• Creating risk mitigation plans instead of integrating risk mitigation into existing business plans and KPIs;
  • Reporting risk levels instead of reporting KPI@Risk, CF@Risk, Budget@Risk, Schedule@Risk; and
  • Creating separate risk reports instead of integrating risk information into normal management reporting.

Risk management has become an objective in itself. Executives in the non-financial sector stopped viewing risk management as a tool to make money. Risk managers don’t talk, many don’t even understand business language or how decisions are being made in the organization. Risk analysis is often outdated, and by the time risk managers capture it, important business decisions are long done.

3. Risk managers continue to ignore human nature.

Despite the extensive research conducted by Noble Prize winners Daniel Kahneman and Amos Tversky (psychologists who established a cognitive basis for human errors that are the result of biases) and others, risk managers continue to use expert judgment, risk maps/matrices, probability x impact scales, surveys and workshops to capture and assess risks. These tools do not provide accurate results (to put it mildly). They never have, and they never will. Just stop using them. There are better tools for integrating risk analysis into decision making.

Building a culture of risk awareness is critical to any organization’s success, yet so few modern risk managers invest in it. Instead of doing risk workshops, risk managers should teach employees about risk perception, cognitive biases, fundamentals of ISO31000:2009 and how to integrate risk analysis into day-to-day activities and decision making.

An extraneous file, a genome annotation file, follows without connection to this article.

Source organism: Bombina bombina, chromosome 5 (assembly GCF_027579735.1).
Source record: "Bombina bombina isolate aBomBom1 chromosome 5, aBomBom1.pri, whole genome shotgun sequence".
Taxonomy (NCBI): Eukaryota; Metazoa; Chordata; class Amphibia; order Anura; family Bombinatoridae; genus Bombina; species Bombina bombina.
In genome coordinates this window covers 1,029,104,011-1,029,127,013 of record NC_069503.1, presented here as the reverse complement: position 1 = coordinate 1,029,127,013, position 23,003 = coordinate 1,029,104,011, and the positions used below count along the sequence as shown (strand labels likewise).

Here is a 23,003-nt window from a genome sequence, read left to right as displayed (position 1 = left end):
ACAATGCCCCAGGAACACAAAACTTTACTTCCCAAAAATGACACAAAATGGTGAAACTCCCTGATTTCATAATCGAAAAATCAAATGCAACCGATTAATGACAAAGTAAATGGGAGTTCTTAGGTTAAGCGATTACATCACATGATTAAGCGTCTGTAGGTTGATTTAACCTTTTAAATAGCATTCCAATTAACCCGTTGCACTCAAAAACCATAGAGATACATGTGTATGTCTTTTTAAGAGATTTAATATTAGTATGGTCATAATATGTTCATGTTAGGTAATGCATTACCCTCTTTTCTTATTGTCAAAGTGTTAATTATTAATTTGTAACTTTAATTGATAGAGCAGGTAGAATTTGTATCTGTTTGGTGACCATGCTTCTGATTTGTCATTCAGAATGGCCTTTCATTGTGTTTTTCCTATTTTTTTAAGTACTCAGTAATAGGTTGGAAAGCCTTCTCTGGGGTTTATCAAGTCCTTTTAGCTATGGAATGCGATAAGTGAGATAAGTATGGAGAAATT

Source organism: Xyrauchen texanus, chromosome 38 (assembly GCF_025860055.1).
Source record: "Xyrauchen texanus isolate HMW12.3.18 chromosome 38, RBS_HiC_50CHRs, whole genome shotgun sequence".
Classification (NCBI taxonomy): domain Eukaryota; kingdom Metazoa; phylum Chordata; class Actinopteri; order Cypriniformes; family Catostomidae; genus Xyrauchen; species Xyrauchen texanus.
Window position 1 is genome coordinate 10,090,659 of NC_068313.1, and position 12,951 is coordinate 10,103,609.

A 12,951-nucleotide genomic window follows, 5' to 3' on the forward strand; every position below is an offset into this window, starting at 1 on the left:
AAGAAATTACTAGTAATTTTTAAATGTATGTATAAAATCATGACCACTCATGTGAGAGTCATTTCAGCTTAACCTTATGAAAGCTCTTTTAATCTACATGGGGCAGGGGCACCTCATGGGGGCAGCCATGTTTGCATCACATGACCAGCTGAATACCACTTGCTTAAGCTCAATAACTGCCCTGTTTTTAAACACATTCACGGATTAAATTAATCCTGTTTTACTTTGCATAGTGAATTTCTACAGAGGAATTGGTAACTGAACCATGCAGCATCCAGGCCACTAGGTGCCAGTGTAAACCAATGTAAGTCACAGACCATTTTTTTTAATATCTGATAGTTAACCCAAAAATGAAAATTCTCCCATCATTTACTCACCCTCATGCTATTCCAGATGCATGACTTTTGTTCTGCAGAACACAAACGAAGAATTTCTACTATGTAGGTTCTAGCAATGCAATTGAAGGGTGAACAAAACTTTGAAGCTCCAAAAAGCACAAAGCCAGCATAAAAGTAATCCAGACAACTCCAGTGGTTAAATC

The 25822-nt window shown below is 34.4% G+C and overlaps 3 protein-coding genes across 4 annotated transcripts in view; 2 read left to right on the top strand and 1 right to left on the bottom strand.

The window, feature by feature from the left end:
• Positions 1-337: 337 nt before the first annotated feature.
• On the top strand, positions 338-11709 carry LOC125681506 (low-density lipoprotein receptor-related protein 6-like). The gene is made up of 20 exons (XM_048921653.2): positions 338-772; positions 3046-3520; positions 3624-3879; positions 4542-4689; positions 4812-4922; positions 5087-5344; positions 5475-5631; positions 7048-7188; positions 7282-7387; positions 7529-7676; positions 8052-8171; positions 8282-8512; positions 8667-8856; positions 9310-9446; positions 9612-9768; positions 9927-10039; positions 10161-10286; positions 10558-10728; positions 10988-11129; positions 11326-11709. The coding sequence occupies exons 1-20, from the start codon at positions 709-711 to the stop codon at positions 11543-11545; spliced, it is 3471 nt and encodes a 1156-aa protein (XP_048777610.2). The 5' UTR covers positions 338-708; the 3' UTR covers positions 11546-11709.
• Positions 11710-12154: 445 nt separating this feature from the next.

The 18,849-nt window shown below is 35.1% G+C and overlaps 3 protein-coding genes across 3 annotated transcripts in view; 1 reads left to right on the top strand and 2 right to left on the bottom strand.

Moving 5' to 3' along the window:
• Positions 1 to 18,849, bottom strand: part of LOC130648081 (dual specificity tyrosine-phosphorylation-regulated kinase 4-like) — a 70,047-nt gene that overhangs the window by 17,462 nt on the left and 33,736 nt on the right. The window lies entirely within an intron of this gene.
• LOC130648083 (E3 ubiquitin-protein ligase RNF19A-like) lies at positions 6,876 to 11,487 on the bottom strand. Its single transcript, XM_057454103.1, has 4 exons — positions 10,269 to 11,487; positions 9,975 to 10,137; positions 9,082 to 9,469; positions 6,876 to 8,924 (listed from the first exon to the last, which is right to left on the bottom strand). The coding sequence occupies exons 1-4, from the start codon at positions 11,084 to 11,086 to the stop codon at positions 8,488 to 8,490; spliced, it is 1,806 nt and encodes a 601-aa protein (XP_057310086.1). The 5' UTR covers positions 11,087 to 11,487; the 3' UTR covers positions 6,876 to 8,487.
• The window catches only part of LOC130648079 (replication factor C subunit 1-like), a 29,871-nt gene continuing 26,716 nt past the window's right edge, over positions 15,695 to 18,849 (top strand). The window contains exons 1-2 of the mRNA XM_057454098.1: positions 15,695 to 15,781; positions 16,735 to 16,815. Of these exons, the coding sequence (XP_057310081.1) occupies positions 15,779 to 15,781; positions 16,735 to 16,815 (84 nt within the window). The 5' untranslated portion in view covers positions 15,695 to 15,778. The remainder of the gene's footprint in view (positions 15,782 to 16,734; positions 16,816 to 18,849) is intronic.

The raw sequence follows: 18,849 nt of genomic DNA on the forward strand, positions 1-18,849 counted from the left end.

4. Risk managers are too busy chasing the unicorn

Instead of sticking to the basics and getting them to work, many are busy chasing the latest buzzwords and innovations. Remember how “resilience” was a big thing a few years ago? Before that, there was “emerging risks,” “risk intelligence,” “agility,” “cyber risk” — the list goes on and on. It seems we are so busy finding a new enemy every year that we forget to get the basics right.

See also: Key Misunderstanding on Risk Management

Lately , consultants seem to have too much say in how modern risk management evolves. The latest installment was the new COSO:ERM draft, created by PwC and published by COSO this June.  The authors sure did “innovate” — among other “useful ideas,” they came up with a new way to capture risk profiles. That is nice, if risk profiling was the objective of risk management. Sadly, it is not. Risk profiling in any form does little to help executives and managers make risky decisions every day. For more feedback on COSO:ERM, click here.

To be completely fair, the global team currently working on the update for the ISO31000:2009 also has a few consultants who have a very limited understanding about risk management application in day-to-day decisions and in helping organizations make money.

I think it’s time to get back to basics and turn risk management back into the tool to help make decisions and make money.

I am interested to hear your thoughts. Please share and like the article and comment below.